Korea Vows Online Robots In Every Home
A heaping dose of Battle Bots and movies like Terminator and I, Robot have instilled a (healthy?) paranoia of centrally controlled robot futures – at least in the States. In South Korea, not so much, as the country announced its plan to have a robot in every home – very, very soon.
If Herbert Hoover’s prophecy of a “chicken in every pot and a car in every garage” hadn’t fulfilled itself so effectively (even if late), then the announcement of the South Korean government may just be another example of empty yeah-yeah rhetoric. But South Korea is hungry and aggressive, capable and willing to achieve it.
“My personal goal is to put a robot in every home by 2010,” said Oh Sang Rok, manager of the ministry’s intelligent service robot project. The official goal, though is before 2020.
The Ministry of Information and Communications said that sometime next year, robots connected to a central supercomputer via a wireless connection are scheduled to enter mass production.
They are designed to be messengers, teachers, performers, and commanders of pizza delivery – and sell for as little as $1000, one tenth of the price of competing Japanese robot servants.
They were able to reduce the cost taking the brain (sensing and processing components) in a central location that could control the movement wirelessly. Currently, South Korea has broadband Internet connections installed in of the nation’s households. The government hopes to raise that to 100% in the coming years.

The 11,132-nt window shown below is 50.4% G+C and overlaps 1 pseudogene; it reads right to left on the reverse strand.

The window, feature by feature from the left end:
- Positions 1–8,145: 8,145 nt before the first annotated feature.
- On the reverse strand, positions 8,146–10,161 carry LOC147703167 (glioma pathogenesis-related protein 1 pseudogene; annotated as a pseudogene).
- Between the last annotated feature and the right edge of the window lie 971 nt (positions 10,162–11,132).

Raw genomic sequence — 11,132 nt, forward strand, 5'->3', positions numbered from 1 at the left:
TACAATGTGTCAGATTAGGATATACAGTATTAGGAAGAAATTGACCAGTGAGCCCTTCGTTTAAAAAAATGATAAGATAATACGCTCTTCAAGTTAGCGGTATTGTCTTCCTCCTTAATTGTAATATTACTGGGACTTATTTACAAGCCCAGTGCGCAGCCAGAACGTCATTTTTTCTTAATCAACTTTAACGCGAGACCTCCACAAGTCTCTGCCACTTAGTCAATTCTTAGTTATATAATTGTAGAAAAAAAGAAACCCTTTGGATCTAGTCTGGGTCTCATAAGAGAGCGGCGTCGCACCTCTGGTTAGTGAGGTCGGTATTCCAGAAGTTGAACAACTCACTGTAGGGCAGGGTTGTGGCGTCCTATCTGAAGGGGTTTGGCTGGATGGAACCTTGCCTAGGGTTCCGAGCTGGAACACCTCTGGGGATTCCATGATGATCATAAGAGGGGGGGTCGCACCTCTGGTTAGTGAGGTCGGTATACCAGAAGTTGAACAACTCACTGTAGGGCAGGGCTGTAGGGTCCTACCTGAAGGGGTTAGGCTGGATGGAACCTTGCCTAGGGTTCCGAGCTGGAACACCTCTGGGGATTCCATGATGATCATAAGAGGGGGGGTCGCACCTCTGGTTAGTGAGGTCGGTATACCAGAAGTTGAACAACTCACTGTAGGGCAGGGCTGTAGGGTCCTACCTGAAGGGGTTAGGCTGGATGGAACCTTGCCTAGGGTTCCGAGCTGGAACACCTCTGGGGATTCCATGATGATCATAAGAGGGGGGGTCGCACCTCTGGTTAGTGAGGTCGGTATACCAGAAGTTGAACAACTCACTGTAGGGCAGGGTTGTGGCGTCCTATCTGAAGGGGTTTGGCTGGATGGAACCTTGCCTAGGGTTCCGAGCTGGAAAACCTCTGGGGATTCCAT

“The robots will be directed by a remote control system or move autonomously via their own artificial intelligence systems,” Oh Sang-rok said.
“The two sophisticated robots will be empowered by the country’s state-of-the-art mobile network, thus enabling mass production at an affordable price.”
The MIC has already conducted a tested the bots in 64 households and 2 post offices, according to The Korea Times. Within the next decade, South Korean officials are expecting the police, security, and military robots to become the fearless sidekicks of their human counterparts.
Their plans to produce multilegged or multiwheeled combat bots were announced in 2005. These robots work from a similar system, designed to scout landmines and unleash “a hail of firepower on unsuspecting, technologically backwards enemies.”
Just over a year ago, South Korea announced that the country’s scientists had created “the world’s smartest robot,” the world’s first network-based humanoid.
If you need me, I’ll be hiding in my newly dug fallout shelter clutching an EMP device with itchy trigger fingers and a far-off wild look in my eyes.